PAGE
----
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Oklahoma State wrestling: Q&A with Black Heart Gold Pants on No. 1 Iowa

We talk with Trez about the top-ranked Hawkeyes.

2019 NCAA Division I Men’s Wrestling Championship Photo by Justin K. Aller/NCAA Photos via Getty Images

The No. 9-ranked Oklahoma State wrestling team will close out their regular season with a rivalry dual against No. 1 Iowa on Sunday (7 p.m. Big Ten Network) at Carver-Hawkeye Arena in Iowa City, Iowa. To learn more about the Hawkeyes, Cowboys Ride For Free did a question-and-answer session Trez of SB Nation’s Iowa site, Black Heart Gold Pants.

[Related: Iowa Wrestling — Q&A with Cowboys Ride For Free]

BC: Iowa has two undefeated wrestlers in Spencer Lee (125) and Michael Kemerer (174). Everyone already knows about Lee — two-time NCAA champion — , but what can OSU fans expect to see from a reformed Kemerer against Joe Smith once again?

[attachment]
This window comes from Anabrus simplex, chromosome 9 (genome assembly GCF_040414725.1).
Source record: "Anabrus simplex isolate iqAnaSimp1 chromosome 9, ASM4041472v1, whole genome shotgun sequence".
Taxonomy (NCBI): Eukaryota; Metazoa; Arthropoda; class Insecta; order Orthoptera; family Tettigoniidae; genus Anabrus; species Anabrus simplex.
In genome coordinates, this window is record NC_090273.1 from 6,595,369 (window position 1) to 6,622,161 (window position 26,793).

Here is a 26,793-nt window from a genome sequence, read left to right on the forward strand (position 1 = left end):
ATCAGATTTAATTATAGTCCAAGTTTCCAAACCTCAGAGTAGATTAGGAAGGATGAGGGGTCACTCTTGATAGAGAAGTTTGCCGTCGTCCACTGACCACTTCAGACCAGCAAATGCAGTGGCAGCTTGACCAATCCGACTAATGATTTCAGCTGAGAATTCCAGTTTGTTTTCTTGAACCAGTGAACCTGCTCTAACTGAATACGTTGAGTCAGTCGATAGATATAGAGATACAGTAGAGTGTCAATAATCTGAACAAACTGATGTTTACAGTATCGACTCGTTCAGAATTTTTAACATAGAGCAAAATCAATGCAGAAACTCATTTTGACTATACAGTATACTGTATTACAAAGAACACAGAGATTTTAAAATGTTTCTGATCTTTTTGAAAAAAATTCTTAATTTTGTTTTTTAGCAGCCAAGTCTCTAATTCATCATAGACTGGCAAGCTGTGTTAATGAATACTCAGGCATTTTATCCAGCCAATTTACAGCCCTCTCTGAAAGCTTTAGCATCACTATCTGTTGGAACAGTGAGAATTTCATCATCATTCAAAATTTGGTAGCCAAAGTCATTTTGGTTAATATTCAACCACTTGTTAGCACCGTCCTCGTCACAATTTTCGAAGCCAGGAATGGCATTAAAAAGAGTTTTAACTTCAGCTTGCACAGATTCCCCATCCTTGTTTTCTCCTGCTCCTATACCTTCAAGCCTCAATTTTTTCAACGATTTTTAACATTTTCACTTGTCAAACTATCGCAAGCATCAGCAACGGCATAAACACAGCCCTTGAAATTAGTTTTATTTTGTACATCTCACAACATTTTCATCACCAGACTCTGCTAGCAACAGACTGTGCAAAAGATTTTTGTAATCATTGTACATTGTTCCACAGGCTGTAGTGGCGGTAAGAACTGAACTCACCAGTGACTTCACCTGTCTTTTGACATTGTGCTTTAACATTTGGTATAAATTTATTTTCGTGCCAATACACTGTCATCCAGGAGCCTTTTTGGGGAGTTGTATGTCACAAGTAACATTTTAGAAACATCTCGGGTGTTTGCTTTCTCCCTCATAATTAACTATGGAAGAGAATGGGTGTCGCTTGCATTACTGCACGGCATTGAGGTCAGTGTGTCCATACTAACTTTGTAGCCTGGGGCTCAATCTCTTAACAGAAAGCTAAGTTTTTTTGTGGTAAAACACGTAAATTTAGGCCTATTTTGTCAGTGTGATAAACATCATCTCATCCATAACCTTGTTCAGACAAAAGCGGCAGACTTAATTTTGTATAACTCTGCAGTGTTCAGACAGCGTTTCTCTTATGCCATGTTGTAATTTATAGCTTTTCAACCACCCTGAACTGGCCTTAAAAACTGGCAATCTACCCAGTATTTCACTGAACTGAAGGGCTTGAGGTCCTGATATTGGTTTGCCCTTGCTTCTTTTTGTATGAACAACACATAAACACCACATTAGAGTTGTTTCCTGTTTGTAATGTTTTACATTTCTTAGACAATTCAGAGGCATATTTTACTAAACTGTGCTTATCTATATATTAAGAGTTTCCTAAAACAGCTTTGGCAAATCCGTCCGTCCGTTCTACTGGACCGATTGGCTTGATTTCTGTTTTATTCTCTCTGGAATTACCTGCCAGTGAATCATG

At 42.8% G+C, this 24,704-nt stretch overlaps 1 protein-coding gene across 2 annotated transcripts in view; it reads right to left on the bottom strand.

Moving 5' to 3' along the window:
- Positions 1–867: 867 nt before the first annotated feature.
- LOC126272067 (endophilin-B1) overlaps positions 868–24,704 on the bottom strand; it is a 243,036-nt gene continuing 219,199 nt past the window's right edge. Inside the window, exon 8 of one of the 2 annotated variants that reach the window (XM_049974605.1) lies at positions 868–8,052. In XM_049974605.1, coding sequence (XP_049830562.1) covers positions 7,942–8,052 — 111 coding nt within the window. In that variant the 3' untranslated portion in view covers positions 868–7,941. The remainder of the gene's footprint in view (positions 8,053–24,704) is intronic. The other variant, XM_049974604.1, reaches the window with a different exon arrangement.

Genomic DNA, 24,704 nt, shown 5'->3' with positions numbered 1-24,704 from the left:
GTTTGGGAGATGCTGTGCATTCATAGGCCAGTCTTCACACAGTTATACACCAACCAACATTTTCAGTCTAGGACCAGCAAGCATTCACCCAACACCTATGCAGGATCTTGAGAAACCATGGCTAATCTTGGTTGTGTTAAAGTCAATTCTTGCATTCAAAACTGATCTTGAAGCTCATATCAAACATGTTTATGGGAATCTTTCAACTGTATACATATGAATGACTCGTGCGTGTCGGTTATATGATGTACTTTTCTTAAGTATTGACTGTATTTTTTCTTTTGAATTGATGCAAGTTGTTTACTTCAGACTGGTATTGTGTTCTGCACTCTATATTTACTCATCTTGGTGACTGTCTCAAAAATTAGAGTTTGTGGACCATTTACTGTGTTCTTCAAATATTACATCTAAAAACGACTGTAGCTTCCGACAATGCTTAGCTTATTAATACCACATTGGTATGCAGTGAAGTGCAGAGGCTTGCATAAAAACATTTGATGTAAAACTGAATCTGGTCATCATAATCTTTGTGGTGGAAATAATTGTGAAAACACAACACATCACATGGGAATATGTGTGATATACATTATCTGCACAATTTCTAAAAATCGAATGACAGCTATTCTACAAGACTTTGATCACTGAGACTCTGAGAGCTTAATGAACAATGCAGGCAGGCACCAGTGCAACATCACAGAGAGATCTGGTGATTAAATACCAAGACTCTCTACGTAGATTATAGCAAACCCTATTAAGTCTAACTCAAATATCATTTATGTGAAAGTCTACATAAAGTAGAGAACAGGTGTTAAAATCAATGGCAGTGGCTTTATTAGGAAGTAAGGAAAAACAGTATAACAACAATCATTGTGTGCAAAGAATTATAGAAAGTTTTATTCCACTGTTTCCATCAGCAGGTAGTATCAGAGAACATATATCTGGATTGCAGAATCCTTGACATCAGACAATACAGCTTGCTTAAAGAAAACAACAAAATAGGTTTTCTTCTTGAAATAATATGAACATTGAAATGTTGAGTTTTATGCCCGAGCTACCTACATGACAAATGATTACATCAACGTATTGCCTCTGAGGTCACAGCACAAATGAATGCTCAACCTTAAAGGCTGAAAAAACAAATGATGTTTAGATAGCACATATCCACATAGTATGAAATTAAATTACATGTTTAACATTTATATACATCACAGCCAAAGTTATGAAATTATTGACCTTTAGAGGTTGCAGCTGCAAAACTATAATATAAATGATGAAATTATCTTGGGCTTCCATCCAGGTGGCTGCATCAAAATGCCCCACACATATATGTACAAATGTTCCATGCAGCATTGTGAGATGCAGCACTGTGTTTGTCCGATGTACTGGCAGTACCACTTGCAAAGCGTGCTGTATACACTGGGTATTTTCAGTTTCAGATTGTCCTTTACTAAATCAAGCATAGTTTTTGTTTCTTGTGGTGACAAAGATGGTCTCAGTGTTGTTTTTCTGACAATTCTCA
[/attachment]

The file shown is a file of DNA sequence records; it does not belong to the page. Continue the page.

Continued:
BHGP: Kemerer spent his first two years at 157 pounds before missing last season with an injury. Many of us were wondering how he’d actually look, size-wise, when he made his return and whether or not he looked the part.

The first thing you’ll notice is he looks the part: big, strong and deceptively quick. He loves hard collar ties and likes the near leg. He may not finish lightning fast like smaller guys, but he has the strength to pull the leg in and he’s rarely out of position.

Kemerer keeps his composure when someone is in on his legs. He doesn’t settle for a stalemate, but will try to generate his own offense from a bad position. He’s an underrated scrambler. He’ll often lull guys into a bad attempt and capitalize.

I think Smith will get in on a few attempts, but he has to be efficient and not turtle up. Otherwise that cradle is coming. Just ask Minnesota’s Devin Skatzka.

BC: The 184-pound match between Abe Assad and Anthony Montalvo is pretty intriguing as both guys have continued to improve throughout the season. What led to Assad’s redshirt being pulled and how would you describe how he’s done as a true freshman?